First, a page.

By Adam Abrams/JNS.org
The IDF struck three Syrian rocket launchers Saturday after five rockets from Syria entered the Israeli Golan Heights earlier that day, and as Iran’s military chief inked an agreement with Damascus pledging to combat “Zio-American schemes.”
Meanwhile, Russia has reportedly agreed to slightly expand a buffer zone in southern Syria to prevent Iranian forces and the Lebanese terror group Hezbollah from operating near the Jewish state.
The IDF located four of the five projectiles fired from Syria into Israeli territory. While all of the rockets landed in open areas and purportedly caused no injury or property damage, one of the rockets landed in close proximity to an Israeli residential community.
“The IDF will not tolerate any attempt to harm the sovereignty of the State of Israel and the security of its residents and views the Syrian regime as responsible for what is happening in its territory,” the IDF said in a statement.
The IDF officially cited “spillover” from the Syrian Civil War as the probable cause of the rocket fire, but added, “Even if this was a spillover, it is an unusual incident and the continuation of such incidents will be met with a stronger Israeli response.”
“It seems that the IDF does not think this was a spillover, but an intentional attack,” Assaf Orion, a senior research fellow at Israel’s Institute for National Security Studies think tank, told JNS.org.
The IDF’s suspicion came largely because no reported fighting occurred in Syria near Israel’s border at the time, and since the five rockets fell consecutively, deep inside Israeli territory at around 5 a.m. No previous incidents of spillover fire from Syria have involved a consecutive volley of rockets deep into Israeli territory. The timing of the incident is considered unusual because most fighting in Syria occurs during daylight hours.
Following the incident, the Syrian Foreign Ministry submitted two letters of complaint to United Nations Secretary-General Antonio Guterres, claiming Israel “coordinated” with terror groups in Syria, encouraging them to fire into Israeli territory to create a pretext for an IDF strike.
“Israel asked terrorists to launch projectiles at its own territory, so it could justify its own attack,” stated the Syrian letter. “This new Israeli aggression against the outskirts of Quneitra is a new chapter in the connection between the Israeli occupation and the armed terrorist organizations, and a desperate attempt to support those organizations.”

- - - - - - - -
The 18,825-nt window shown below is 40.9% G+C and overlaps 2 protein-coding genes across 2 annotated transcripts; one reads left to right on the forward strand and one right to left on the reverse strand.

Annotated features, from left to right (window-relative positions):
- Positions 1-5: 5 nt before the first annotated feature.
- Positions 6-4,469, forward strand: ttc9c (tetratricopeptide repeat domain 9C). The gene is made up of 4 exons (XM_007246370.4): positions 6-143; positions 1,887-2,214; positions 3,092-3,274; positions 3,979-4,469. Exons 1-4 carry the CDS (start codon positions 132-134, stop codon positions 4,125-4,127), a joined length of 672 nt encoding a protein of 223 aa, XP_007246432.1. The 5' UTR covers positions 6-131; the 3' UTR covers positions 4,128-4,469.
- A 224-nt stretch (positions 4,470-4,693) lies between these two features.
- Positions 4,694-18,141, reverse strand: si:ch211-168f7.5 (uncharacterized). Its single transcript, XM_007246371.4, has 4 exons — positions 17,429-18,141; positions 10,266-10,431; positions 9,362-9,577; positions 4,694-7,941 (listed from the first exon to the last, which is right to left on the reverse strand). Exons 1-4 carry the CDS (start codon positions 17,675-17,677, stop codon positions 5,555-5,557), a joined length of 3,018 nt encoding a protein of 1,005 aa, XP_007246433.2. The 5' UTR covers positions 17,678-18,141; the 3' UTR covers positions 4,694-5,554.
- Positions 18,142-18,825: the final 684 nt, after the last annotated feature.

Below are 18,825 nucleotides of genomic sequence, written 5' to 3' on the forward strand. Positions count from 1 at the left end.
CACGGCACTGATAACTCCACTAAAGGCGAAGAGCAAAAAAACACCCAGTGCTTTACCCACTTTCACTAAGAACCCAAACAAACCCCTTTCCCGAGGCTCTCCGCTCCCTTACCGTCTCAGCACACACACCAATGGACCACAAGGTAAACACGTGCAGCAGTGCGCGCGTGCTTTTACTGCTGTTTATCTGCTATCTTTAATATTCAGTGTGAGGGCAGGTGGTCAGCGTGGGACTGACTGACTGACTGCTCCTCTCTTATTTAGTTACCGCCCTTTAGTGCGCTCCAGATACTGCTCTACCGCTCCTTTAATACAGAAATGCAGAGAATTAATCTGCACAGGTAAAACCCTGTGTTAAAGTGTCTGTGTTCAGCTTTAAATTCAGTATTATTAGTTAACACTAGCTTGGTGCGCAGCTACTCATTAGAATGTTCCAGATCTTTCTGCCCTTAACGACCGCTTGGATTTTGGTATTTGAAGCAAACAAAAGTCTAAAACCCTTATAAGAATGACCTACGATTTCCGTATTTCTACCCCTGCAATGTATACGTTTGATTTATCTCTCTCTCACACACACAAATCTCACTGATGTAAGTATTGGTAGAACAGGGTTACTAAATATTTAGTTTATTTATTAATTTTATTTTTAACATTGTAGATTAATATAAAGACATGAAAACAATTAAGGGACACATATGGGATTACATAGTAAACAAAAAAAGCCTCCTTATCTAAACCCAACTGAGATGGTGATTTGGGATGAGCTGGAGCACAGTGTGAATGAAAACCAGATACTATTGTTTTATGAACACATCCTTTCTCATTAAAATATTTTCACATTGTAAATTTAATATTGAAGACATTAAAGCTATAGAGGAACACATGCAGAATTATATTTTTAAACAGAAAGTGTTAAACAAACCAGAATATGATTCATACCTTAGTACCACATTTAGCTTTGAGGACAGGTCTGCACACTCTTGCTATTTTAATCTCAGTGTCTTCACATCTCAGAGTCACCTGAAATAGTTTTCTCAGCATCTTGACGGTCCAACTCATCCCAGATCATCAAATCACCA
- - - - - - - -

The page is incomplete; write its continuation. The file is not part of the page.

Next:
The latest Syrian rocket fire to strike Israel occurred about a week after the Israeli military launched an attack against a Syrian anti-aircraft battery, after the battery opened fire on Israeli Air Force planes in Lebanese airspace.
Saturday’s rocket fire from Syria also came amid a rare visit to Damascus by Iranian military chief Maj. Gen. Mohammad Bagheri. During his visit, Bagheri Saturday signed a memorandum of understanding with his Syrian counterpart, Chief of Staff Gen. Ali Abdullah Ayyoub, calling to enhance the countries’ military, intelligence and technological coordination against “Zio-American schemes.”
“Strategically, this is a signal of enhanced confidence by Iran, encouraged by the emerging situation in Syria, which it sees as its victory,” Orion said. “At the same time, this is meant to be a deterring signal to Israel, and affect its calculus concerning future operations in the northern theater. Operationally, should Iran fail to deter Israel, it will need to deliver on its commitment—either by employing its proxies, which is the Iranian strategy of choice, or by directly deploying Iranian capabilities to Syria.”
Last week, Israeli Prime Minister Benjamin Netanyahu met with Russian Defense Minister Sergei Shoigu in Jerusalem for discussions on Iran and security coordination in Syria.
Since becoming actively involved in the Syrian Civil War in 2015, Russia has worked closely with Iran in support of President Bashar al-Assad’s regime, but has also established a protocol with Israel that aims to prevent friction between Moscow’s forces and the IDF in Syria.
“Iran needs to understand that Israel will not allow this,” Netanyahu told Shoigu regarding Iran’s attempt to entrench its military in Syria, near the Israeli border.
Netanyahu has intensively lobbied Russia and the Trump administration for the creation of a secure buffer zone between Israel and Syria, to keep Iranian forces and Hezbollah away from the Jewish state.
According to reports, Israel had demanded a buffer zone in Syria of 60-80 kilometers (37-50 miles) from the countries’ border in the Golan Heights, but the Russians initially promised only to keep Iran and its allies from not coming any closer than 5 kilometers (3 miles).
Yet after the Russian defense minister’s visit to Israel, as well as a phone call between Netanyahu and Russian President Vladimir Putin last week, Moscow has agreed to expand the buffer zone near the Israeli border to 10-15 kilometers (6-9 miles), the London-based Arabic newspaper Asharq Al-Awsat reported.
Although the reported expansion of the buffer zone falls short of Israel’s original demand, it may represent a small degree of progress in favor of the Jewish state’s security interests in Syria.
The reported agreement on a buffer zone representing a “middle ground” between the initial Israeli and Russian positions “is reasonable,” Orion said, adding that “a lot will lie in the details of interpretation and implementation of these understandings.”